This study investigates the effect of subordinate perceptions of the legitimacy of the superior in her role on subordinate misreporting. Using social norm theory regarding property rights, we predict that when subordinates perceive a superior as having more role legitimacy, they perceive the superior as being a more rightful claimant of project profits, which reduces misreporting. We test this prediction using a participative budgeting experiment that manipulates perceptions of the superior's role legitimacy. We find that budgetary slack is lower when subordinates perceive superiors to be legitimate in their roles than when subordinates perceive superiors to be illegitimate. Further, comparisons to a baseline treatment intended to induce neutral perceptions of role legitimacy, as in prior research, suggest that superior role legitimacy decreases slack. Supplemental experiments suggest that these results are generally robust to several design choices. The results from our three experiments suggest that role legitimacy decreases slack relative to random (neutral) perceptions; however, we do not find a statistically significant increase in slack from role illegitimacy relative to random perceptions across our three experiments. We discuss methodological implications from focusing on promoting role legitimacy and implications for practice, which has largely focused on problems from, and avoidance of, illegitimacy.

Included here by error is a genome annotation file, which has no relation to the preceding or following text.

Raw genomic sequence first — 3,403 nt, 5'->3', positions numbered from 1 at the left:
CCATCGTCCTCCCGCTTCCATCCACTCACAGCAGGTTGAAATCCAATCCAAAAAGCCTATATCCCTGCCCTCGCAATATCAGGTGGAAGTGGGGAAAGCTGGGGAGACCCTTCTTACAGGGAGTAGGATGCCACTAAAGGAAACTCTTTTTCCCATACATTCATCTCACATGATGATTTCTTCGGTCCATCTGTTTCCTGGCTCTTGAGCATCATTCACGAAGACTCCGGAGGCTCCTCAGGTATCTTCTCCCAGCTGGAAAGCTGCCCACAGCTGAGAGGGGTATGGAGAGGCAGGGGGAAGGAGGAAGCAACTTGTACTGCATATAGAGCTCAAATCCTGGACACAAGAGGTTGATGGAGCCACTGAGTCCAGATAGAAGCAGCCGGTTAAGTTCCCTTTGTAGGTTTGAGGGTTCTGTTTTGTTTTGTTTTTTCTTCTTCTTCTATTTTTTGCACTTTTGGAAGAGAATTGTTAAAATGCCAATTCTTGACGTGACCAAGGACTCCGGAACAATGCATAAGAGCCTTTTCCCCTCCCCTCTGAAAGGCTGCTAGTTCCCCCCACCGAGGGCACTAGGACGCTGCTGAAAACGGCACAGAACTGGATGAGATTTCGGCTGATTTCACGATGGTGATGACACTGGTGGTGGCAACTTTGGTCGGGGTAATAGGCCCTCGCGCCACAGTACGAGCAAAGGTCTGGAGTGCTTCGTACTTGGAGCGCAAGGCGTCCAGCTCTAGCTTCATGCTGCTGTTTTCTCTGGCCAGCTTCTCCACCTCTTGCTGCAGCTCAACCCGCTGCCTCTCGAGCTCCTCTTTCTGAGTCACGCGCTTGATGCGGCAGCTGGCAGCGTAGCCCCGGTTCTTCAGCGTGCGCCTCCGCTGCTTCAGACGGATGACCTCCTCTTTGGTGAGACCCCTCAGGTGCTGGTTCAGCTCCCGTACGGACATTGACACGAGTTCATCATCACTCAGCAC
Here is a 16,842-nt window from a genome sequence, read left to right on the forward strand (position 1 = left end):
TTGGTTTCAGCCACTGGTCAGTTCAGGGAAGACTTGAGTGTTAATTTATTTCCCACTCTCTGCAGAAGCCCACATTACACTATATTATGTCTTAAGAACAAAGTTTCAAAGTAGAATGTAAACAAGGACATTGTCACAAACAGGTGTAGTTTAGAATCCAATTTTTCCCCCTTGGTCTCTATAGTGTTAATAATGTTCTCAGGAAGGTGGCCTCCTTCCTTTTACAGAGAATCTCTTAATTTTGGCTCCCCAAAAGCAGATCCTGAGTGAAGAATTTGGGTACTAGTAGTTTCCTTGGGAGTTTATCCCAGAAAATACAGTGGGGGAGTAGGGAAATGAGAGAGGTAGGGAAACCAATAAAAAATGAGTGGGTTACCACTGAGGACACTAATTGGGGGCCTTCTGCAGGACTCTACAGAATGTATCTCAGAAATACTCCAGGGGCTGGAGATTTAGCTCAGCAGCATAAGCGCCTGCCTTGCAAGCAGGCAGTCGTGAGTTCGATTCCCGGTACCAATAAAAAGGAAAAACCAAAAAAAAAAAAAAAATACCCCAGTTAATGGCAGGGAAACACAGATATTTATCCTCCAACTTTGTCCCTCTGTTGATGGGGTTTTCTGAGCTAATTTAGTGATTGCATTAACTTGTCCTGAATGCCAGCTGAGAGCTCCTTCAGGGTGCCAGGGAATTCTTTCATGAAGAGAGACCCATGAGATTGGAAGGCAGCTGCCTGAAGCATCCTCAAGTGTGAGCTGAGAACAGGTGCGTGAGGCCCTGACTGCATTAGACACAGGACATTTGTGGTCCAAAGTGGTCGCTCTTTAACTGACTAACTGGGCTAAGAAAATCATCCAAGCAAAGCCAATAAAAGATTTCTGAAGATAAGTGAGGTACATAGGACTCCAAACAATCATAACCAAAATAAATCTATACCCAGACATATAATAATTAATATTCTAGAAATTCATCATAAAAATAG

- Participative budgeting
- Random assignment
- Role legitimacy
ASJC Scopus subject areas
- Sociology and Political Science
- Organizational Behavior and Human Resource Management
- Information Systems and Management